On the inkjet side, the price difference between original and compatible materials
an be as much as 400% - 500% and your choice here is obviously a major factor in
the overall cost.
Complex as it might seem, with experience the answer turns out to be quite simple.
The cheapest possible print will come from an inkjet printer using non original inks
and paper, especially if you make just a few A4 or 10x8 prints at a time. If you
use your printer manufacturers original inks and paper, then the cost per print is
very similar to that of a lab. Factors like size and quantity come into play but,
over a period of time, these things will even each other out.
So, that's how much the prints will cost, relative to each other, what about how
long it takes to make them?
Clearly, you will get your hands on your inkjet prints much faster than any postal
service could ever deliver them. But before you run off thinking that this obviously
makes home printing by far the fastest, you have to remember that high quality photo
paper needs to "rest" after it has been printed. This is in order for the ink to
fully soak in and leave a completely dry surface. Sometimes, the colour of the print
will subtly change as the ink dries. Paper makers usually recommend 24 hours for
With luck, a good postal service can deliver even faster than that and your prints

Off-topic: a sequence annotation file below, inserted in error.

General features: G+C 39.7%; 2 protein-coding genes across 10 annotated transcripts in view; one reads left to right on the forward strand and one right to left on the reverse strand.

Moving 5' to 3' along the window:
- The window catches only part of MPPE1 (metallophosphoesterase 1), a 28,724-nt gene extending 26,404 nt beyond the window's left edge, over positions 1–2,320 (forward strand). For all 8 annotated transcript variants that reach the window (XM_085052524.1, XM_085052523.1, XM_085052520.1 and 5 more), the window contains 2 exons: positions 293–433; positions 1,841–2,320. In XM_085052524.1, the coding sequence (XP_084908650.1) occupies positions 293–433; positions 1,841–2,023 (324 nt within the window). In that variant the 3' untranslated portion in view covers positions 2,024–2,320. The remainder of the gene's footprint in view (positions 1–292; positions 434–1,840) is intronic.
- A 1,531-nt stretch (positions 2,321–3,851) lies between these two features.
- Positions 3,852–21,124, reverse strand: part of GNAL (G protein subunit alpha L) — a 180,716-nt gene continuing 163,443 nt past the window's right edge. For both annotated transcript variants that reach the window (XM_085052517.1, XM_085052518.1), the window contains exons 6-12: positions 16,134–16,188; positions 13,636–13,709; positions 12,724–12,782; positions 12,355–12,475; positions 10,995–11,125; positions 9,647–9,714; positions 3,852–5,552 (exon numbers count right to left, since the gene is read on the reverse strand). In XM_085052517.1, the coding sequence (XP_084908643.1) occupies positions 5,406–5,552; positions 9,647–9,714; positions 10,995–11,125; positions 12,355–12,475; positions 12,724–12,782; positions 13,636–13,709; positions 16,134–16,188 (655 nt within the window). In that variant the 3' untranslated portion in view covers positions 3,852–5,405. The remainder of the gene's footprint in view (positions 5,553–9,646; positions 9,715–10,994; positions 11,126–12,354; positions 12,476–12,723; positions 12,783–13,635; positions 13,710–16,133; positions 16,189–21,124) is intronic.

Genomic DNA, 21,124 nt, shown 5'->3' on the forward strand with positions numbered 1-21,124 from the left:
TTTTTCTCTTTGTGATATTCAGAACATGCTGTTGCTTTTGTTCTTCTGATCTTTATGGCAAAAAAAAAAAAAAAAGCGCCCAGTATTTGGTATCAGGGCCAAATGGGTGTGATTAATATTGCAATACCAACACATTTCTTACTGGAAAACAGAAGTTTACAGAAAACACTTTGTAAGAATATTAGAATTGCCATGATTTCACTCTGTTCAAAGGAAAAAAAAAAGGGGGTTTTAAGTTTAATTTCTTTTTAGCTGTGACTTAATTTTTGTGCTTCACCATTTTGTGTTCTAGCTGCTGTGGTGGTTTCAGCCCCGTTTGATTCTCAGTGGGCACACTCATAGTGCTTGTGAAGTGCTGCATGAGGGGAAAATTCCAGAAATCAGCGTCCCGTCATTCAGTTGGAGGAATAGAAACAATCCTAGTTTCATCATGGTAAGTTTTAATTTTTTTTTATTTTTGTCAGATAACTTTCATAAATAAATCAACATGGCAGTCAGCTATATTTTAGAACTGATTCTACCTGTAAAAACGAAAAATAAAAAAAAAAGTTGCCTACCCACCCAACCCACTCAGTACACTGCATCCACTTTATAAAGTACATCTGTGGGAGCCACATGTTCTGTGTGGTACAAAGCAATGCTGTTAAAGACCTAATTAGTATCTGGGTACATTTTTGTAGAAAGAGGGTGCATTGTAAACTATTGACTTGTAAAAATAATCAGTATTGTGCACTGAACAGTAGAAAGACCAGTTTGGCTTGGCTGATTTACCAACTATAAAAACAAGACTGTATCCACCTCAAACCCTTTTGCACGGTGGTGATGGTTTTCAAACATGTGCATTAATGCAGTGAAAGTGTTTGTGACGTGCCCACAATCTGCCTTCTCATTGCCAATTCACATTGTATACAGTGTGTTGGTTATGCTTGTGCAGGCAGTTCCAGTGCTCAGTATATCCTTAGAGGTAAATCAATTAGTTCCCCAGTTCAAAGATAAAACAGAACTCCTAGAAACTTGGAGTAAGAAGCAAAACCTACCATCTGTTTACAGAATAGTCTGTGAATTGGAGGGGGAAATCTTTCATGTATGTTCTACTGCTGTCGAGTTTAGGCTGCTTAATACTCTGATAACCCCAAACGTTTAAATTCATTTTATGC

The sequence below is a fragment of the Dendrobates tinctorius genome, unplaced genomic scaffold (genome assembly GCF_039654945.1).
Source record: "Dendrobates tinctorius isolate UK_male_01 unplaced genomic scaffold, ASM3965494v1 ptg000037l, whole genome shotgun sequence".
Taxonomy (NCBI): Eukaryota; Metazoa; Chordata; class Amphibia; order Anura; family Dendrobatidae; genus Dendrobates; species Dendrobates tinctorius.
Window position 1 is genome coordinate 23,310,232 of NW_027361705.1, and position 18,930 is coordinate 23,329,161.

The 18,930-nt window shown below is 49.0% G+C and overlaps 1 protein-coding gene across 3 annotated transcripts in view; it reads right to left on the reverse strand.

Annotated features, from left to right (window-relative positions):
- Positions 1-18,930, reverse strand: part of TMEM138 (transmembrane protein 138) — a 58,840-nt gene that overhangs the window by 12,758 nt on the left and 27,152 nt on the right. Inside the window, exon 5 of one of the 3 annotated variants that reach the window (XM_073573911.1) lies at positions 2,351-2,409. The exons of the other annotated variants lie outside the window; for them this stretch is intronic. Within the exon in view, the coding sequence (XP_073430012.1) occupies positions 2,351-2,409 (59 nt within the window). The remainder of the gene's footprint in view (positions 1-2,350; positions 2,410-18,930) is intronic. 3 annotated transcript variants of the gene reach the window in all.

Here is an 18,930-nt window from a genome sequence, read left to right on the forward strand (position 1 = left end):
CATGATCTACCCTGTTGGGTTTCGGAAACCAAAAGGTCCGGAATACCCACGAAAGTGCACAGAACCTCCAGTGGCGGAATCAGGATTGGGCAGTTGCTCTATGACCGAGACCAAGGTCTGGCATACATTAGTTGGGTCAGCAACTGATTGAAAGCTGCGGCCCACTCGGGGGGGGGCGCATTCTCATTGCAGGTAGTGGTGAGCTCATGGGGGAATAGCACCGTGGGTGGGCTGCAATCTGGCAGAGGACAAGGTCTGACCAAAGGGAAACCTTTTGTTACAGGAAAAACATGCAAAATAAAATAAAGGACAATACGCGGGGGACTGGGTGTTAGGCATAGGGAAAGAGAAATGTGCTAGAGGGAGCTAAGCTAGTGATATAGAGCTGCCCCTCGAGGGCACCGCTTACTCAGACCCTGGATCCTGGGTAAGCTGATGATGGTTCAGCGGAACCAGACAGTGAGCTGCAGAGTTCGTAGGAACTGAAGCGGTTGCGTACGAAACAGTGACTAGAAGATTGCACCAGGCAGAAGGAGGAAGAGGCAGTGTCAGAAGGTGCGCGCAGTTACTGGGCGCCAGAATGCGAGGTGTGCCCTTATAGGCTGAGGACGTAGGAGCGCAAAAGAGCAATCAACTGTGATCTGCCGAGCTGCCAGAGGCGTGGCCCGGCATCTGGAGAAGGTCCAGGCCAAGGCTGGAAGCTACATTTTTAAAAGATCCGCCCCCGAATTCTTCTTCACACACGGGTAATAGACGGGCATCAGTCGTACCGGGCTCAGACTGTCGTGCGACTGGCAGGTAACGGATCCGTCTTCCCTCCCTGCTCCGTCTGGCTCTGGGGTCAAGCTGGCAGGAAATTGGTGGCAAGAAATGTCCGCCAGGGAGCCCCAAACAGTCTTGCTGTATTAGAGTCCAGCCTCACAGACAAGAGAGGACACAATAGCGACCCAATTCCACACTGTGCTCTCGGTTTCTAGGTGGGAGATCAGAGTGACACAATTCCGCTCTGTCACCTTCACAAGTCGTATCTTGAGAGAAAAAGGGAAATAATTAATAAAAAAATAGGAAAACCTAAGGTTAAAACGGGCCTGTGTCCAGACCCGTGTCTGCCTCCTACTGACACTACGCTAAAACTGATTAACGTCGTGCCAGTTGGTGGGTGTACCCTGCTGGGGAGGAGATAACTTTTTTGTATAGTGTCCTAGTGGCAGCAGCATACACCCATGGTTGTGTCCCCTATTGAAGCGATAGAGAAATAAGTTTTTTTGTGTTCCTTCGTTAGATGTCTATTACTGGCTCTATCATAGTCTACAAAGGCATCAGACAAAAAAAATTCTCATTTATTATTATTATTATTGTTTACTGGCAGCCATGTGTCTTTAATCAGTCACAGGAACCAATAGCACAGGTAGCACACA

will arrive bone dry. Of course, not all types of paper need this long resting time.
If getting your finished prints in the fastest time is vital to you, then you should
use fast drying matt-coated papers.
That's just the time from pressing the "print" button on the lab's website to receiving
the finished article in your hands. The actual time that you have to spend preparing
your digital image for printing is exactly the same, regardless of which method you
choose. Whether you just want to print your images exactly as the camera recorded
them, or you want to enhance them for printing, it's the same process for both kinds
of printing and therefore takes the same length of time.
Both methods are capable of printing excellent photographic quality prints that you
can be truly proud of, but there are two aspects to this quality. There's the quality
of the printing process and there's the quality of the original image. If you start
with a high quality image, then there will be little difference in the quality of